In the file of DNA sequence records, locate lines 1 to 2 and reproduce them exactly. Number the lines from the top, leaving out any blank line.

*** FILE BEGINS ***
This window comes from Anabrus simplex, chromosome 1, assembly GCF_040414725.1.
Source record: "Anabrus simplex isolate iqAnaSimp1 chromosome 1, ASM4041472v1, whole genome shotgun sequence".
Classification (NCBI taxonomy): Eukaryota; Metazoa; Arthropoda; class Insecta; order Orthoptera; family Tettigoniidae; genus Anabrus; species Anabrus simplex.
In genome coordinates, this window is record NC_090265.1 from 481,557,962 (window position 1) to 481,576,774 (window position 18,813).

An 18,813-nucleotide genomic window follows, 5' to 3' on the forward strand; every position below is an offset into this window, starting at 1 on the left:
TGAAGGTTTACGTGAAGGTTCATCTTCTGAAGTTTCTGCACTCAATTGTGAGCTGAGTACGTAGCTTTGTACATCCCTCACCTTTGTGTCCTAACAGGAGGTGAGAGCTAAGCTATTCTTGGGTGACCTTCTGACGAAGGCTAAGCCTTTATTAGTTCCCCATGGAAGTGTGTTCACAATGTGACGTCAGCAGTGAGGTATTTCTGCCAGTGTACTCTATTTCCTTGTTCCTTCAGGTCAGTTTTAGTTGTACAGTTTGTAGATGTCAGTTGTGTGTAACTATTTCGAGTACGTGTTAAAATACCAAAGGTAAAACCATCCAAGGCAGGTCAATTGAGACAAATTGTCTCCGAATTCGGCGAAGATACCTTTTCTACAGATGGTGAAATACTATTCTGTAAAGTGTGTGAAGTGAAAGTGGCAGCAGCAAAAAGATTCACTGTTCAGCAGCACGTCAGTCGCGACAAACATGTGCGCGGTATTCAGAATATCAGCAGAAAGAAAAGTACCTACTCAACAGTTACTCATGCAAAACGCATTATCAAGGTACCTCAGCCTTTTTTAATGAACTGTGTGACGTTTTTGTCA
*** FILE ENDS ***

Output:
This window comes from Anabrus simplex, chromosome 1, assembly GCF_040414725.1.
Source record: "Anabrus simplex isolate iqAnaSimp1 chromosome 1, ASM4041472v1, whole genome shotgun sequence".